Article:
Today I motored down the Dardanelles, along the Gallipoli Peninsula, one hundred and five years after my relative John (Jack) Gibbs arrived at ANZAC Cove (see ‘Honour Them With Peace‘). Our situations could not have been more different: I’m cruising on a private catamaran; Jack was on a troop ship bound for battlefields where 8,709 Australians lost their lives. As we moved steadily past farmland, towns, wind farms and shipping, I was relaxed but contemplative. I wondered how 18 year old Jack felt as he approached the Gallipoli Peninsula.
The Dardanelles is a narrow strait that links the Mediterranean and Aegean Seas to the Sea of Marmara, which in turn is connected to the Black Sea via the Bosphorus. The Allied landing at Gallipoli was an attempt to secure the Dardanelles and permit naval forces to pass through the Strait.
We were not permitted to sail the Strait (fines apply to yachts showing even a hint of sail), as it is a heavy shipping route and constantly busy with cargo vessels. Water flows south-west down the Dardanelles, and as we motored we picked up several knots running with the current.
As we continued down the Strait we passed a memorial, carved and painted on a hillside. The words are the first stanza of a poem, imploring the passer by to stop and remember the sarifices made by Turkish soldiers defending the Gallipoli Peninsula during World War I.
Early afternoon we heard a rumble in the distance; a sound chasing the boat which got louder and louder until two fighter jets passed low overhead. Although the geopolitical situation is very different to 1915, the region is still troubled and tense.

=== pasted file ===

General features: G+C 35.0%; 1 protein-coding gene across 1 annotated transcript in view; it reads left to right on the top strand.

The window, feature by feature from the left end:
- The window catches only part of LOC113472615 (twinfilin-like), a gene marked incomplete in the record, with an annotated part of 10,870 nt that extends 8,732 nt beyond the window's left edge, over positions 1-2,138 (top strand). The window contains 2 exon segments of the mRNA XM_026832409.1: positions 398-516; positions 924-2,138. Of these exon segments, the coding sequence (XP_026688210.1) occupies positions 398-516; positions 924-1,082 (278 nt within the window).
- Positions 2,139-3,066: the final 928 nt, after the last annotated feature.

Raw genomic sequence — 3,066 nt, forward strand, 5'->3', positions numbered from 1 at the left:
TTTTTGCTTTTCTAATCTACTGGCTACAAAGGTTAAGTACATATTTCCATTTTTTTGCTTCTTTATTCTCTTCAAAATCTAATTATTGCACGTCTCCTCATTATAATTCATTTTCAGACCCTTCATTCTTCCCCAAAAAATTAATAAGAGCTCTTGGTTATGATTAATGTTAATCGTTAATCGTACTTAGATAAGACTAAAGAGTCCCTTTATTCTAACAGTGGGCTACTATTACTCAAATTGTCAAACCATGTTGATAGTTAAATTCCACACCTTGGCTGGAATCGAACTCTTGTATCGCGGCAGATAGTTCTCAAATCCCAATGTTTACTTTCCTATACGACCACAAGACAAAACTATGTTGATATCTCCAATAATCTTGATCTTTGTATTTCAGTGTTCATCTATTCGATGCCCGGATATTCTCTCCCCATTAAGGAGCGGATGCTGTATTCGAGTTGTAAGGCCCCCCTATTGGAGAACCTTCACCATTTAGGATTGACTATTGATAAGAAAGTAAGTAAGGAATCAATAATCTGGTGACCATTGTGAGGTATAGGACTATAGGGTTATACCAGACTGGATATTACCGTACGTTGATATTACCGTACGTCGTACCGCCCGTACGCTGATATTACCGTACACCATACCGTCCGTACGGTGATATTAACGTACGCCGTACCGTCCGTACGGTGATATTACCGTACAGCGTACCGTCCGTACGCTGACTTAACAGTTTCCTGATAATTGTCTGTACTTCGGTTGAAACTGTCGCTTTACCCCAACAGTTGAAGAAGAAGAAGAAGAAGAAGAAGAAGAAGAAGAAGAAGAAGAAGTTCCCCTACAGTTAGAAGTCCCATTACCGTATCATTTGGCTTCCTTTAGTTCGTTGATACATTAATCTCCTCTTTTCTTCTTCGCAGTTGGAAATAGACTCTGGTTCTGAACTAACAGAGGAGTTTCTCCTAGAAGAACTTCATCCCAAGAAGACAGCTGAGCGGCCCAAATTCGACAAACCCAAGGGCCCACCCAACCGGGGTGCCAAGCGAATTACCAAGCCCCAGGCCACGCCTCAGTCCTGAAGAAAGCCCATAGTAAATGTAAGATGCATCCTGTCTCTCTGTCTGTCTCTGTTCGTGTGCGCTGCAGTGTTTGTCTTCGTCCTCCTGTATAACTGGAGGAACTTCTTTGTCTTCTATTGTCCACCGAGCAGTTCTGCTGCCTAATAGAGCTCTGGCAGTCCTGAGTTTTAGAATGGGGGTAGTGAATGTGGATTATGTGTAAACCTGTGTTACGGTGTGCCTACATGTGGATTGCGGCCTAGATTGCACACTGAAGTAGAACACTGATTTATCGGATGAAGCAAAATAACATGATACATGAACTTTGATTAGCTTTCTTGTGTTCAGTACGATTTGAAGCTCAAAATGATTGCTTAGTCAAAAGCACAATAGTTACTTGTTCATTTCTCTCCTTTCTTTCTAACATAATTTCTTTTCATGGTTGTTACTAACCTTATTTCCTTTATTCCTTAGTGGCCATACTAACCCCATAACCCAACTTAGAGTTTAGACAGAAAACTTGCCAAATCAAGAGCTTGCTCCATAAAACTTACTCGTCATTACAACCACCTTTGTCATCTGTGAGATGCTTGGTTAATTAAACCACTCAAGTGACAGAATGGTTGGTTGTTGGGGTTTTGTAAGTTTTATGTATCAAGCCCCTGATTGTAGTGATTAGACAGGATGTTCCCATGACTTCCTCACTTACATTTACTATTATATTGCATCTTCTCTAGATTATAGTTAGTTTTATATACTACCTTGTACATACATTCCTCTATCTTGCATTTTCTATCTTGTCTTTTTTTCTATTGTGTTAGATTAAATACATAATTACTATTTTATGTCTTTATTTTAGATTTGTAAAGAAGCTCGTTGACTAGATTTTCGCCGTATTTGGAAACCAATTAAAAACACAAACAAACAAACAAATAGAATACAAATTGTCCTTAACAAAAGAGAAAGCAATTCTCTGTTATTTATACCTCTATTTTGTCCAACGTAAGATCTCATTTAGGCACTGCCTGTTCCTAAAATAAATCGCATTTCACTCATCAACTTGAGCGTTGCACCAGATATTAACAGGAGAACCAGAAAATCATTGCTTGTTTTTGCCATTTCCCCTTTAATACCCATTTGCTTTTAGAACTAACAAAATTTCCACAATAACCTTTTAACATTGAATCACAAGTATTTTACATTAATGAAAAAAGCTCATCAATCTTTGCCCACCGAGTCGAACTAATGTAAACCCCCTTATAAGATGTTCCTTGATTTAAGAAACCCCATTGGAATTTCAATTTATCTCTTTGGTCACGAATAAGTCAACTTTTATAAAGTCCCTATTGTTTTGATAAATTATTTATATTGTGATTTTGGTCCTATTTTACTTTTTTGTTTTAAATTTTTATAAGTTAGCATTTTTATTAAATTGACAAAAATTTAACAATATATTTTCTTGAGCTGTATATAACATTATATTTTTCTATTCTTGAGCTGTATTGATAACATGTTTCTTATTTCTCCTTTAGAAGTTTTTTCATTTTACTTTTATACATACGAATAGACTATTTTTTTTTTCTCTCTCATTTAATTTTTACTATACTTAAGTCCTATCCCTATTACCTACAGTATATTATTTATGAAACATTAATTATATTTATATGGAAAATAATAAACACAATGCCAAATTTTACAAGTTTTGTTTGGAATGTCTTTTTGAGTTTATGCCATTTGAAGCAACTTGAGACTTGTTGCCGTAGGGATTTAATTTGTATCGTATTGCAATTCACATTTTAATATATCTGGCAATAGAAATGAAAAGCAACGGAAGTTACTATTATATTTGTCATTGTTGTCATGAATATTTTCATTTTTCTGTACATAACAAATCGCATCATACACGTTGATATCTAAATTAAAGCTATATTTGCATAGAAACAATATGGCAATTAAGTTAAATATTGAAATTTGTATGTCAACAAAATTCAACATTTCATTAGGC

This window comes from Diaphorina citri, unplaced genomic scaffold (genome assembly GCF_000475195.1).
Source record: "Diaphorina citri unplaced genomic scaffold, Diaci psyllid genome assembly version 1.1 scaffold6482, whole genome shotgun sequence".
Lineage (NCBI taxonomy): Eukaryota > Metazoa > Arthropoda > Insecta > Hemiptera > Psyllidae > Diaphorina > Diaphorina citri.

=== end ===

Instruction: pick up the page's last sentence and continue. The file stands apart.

As we approached the southern reaches of the Dardanelles, the imposing Canakkale Martyrs’ memorial came into view.
I discovered later that an inscription at the site reads:
Do not ignore the ground on which you have walked, it is not ordinary soil, reflect on the thousands of people who lie beneath, without a shroud.
As we exited the Dardanelles, I looked towards the headland of Gallipoli Peninsula. Further north around this point is Anzac Cove.
We left the Strait and headed south, comfortable and safe on our cruising catamaran. Jack Gibbs left Gallipoli on a hospital ship, suffering from a chest illness that would ultimately take his life at just 20 years of age.
The memorials to Turkish soldiers at Gallipoli, and monuments to the fallen found across Australia, are united in their plea to those who now live in more peaceful times: Lest We Forget.
For more on the Canakkale Martyrs’ Memorial click here
If you enjoyed this post, then you might also like Visiting Gallipoli, The Cemeteries of Gallipoli
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